NEW YORK: Thunderbolt and lightning rocked the 76th Golden Globes, where a string of upsets culminated with the Freddie Mercury biopic “Bohemian Rhapsody” winning best picture, drama, over another movie about musicians: Bradley Cooper’s much more heavily favored “A Star Is Born.” “A Star Is Born” came into Sunday’s ceremony in Beverly Hills as the presumed heavyweight and Oscar favorite but Cooper’s remake went home with just one award, for the song “Shallow.”
Instead, the night’s final two awards went to “Bohemian Rhapsody” - the popular but poorly reviewed drama about Queen’s frontman, a movie that wrapped after jettisoning its director, Bryan Singer - and best actor-winner Rami Malek for his full-bodied, prosthetic-teeth-aided performance as Mercury.
“Thank you to Freddie Mercury for giving me the joy of a lifetime,” Malek said.
“This is for you, gorgeous.”
Few nominees were considered more of a sure thing than Lady Gaga as best actress in a drama but Glenn Close pulled off the shocker in that category, too, for her performance in “The Wife,” as the spouse of a Nobel Prize-winning author. Met with a standing ovation, Close said she was thinking of her mother, “who really sublimated herself to my father her whole life.”
“We have to find personal fulfillment. We have to follow our dreams,” Close said, drawing still louder cheers from women in the crowd. “We have to say, ‘I can do that and I should be allowed to do that.’”
It’s Close’s second Globe in 14 nods. She’s never won an Oscar.
A year after Oprah Winfrey’s fiery anti-Donald Trump speech at the Globes, politics were largely absent from the ceremony before Christian Bale took the stage for winning best actor in a musical or comedy for his lead performance in Adam McKay’s “Vice.”
He thanked the Antichrist.
“What do you think? Mitch McConnell next?” the Welsh-born actor joked, referring to the Senate’s majority leader.
“Thank you to Satan for giving me inspiration for this role.”
Co-hosts Sandra Oh and Andy Samberg opened the Globes, put on by the Hollywood Foreign Press Association, on a note of congeniality, including a mock roast of attendees and a string of jokes that playfully critiqued Hollywood.
Oh performed an impression of a sexist caveman film executive who casts like the title of Damien Chazelle’s Neil Armstrong drama - “First ... man!”
Noting the success of “Crazy Rich Asians,” Oh alluded to films with white stars in Asian roles like “Ghost in the Shell” and “Aloha,” the latter of which prompted “Aloha” star Emma Stone to shout, “I’m sorry!” from the crowd.
Oh, who later also won for her performance on the BBC America drama series “Killing Eve,” closed their monologue on a serious note explaining why she was hosting.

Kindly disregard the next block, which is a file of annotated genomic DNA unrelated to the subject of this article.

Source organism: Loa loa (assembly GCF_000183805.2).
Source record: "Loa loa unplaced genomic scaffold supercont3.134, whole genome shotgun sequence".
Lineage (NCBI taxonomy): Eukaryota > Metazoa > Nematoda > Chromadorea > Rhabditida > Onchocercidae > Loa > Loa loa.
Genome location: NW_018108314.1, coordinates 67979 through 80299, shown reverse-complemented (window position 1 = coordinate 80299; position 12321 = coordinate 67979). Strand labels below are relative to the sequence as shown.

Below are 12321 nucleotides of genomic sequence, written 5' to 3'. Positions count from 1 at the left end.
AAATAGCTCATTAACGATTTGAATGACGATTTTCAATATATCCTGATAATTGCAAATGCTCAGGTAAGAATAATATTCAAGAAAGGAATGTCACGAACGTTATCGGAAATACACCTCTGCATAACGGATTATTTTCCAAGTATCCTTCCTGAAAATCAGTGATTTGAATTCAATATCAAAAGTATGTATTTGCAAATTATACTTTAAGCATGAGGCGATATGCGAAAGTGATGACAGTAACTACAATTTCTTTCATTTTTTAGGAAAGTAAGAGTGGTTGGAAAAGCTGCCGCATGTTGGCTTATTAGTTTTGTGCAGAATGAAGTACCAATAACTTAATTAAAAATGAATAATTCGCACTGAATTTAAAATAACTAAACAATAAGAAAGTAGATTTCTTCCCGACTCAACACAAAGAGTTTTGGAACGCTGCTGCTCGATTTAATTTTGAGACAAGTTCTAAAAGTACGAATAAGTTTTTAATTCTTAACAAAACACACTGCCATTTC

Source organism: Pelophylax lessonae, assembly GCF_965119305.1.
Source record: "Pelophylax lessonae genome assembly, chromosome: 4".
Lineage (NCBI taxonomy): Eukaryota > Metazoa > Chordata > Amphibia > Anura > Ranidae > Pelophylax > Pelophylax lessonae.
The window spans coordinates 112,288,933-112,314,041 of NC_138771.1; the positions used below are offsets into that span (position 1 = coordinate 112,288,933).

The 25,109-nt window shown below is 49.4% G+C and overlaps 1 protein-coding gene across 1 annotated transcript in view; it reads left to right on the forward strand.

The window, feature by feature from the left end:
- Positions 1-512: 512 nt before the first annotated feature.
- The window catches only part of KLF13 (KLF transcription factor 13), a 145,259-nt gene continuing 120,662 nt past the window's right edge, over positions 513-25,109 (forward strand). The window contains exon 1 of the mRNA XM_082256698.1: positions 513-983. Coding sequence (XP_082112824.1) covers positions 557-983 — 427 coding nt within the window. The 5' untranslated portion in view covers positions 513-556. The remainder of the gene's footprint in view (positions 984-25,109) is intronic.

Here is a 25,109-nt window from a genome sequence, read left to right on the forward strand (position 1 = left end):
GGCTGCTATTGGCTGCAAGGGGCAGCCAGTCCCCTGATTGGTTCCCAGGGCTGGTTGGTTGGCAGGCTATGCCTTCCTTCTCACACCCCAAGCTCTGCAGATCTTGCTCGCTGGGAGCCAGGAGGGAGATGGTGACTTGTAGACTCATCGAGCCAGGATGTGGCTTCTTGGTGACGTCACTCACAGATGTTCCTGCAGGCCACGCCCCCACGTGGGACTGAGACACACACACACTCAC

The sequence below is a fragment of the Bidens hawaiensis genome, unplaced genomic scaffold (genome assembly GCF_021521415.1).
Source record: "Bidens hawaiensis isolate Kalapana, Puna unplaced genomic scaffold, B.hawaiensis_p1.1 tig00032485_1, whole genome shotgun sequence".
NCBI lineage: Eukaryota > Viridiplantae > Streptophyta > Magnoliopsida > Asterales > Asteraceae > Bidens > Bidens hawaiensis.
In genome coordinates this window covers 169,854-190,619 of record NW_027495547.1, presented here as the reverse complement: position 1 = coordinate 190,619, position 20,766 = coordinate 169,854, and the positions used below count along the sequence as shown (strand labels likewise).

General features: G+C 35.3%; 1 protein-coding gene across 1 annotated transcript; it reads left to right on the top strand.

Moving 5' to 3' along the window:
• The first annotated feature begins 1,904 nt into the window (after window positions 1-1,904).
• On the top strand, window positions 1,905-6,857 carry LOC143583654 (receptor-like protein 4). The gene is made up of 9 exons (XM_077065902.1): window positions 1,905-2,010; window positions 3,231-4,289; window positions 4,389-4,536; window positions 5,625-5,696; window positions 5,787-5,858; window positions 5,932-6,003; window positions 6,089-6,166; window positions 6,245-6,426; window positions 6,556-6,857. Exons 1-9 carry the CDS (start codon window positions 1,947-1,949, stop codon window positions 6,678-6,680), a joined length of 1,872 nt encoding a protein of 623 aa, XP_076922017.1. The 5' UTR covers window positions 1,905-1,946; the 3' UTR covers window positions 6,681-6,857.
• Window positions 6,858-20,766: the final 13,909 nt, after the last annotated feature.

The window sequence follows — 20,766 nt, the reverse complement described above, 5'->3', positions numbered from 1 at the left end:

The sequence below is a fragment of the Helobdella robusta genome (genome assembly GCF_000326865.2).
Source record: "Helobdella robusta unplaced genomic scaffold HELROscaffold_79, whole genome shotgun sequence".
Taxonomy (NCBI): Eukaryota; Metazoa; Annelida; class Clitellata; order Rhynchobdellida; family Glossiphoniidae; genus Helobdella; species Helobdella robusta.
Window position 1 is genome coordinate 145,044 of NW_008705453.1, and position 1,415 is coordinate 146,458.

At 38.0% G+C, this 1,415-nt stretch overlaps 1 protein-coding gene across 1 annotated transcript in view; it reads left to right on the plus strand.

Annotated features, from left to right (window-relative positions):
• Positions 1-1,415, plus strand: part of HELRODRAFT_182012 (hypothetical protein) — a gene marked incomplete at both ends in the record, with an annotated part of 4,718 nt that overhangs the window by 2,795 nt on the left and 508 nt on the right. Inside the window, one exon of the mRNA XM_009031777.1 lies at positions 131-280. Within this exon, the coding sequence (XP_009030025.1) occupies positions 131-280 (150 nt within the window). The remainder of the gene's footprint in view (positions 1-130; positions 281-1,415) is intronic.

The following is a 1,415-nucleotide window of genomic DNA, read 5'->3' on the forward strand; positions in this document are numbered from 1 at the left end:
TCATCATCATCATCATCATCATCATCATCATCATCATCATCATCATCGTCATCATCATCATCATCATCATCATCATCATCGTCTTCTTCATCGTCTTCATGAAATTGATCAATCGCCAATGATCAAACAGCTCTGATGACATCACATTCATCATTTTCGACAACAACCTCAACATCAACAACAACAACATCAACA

“I wanted to be here to look out at this audience and witness this moment of change,” Oh said, tearing up and gazing at minority nominees in attendance. “Right now, this moment is real. Trust me, this is real, because I see you. And I see you. All of these faces of change, and now, so will everyone else.”
Mahershala Ali, whom the Foreign Press Association overlooked for his Oscar-winning performance in “Moonlight,” won best supporting actor for “Green Book.”
While the Globes, decided by 88 voting members of the HFPA, have little relation to the Academy Awards, they can supply some awards-season momentum when it matters most. Oscar nomination voting begins Monday.
Arguably the biggest boost went to “Green Book,” Peter Farrelly’s interracial road trip through the early ’60s Deep South, which has struggled to catch on at the box office while coming under harsh criticism for relying on racial tropes.
It won best film, comedy or musical, and best screenplay.
“If Don Shirley and Tony Vallelonga can find common ground, we all can,” said Farrelly, the director best-known for comedies like “There’s Something About Mary.”
The year’s biggest domestic box-office superhero hit, “Black Panther,” went unrewarded.
Lady Gaga, Mark Ronson, Anthony Rossomando and Andrew Wyatt won best song for the signature tune from “A Star Is Born.”
“Can I just say that as a woman in music, it’s really hard to be taken seriously as a musician,” Gaga said, “and as songwriter and these three incredible men, they lifted me up.”
The HFPA don’t including foreign language films in their two best picture categories (for drama and musical/comedy), leaving Alfonso Cuaron’s masterwork “Roma” out of the top category.
Cuaron won best director and the Mexican-born filmmaker’s movie won best foreign language film.
“This film would not have been possible without the specific colors that made me who I am,” he said. “Gracias, familia. Gracias, Mexico.”
“The Kominsky Method” won both best actor in a comedy series for Michael Douglas (he dedicated the honor to this 102-year-old father, Kirk Douglas) and for best comedy series.
Olivia Colman, expected to be Lady Gaga’s stiffest competition when the two presumably go head-to-head at the Oscars, won best actress in a comedy/musical for her Queen Anne in “The Favourite.”
“I ate constantly throughout the film,” she said. “It was brilliant.”
A year after the Golden Globes was awash in a sea of black and #MeToo discussion replaced fashion chatter, the red carpet largely returned to more typical colors and conversation. Some attendees donned ribbons that read TIMESUPx2, to highlight the second year of the gender equality campaign that last year organized the Globes’ black-clad demonstration.
Alyssa Milano, the actress who was integral in making #MeToo go viral, said on the red carpet that in the past year a “really wonderful sisterhood has formed.”
In remarks about everything from Michael Cimino to Buckminster Fuller and his “Big Lebowski” character the Dude, Jeff Bridges, the Globes’ honorary Cecil B. DeMille Award-winner, compared his life to a great game of tag. “We’ve all been tagged. We’re alive,” said Bridges, who ended by “tagging” everyone watching. “We can turn this ship in the way we want to go, man.”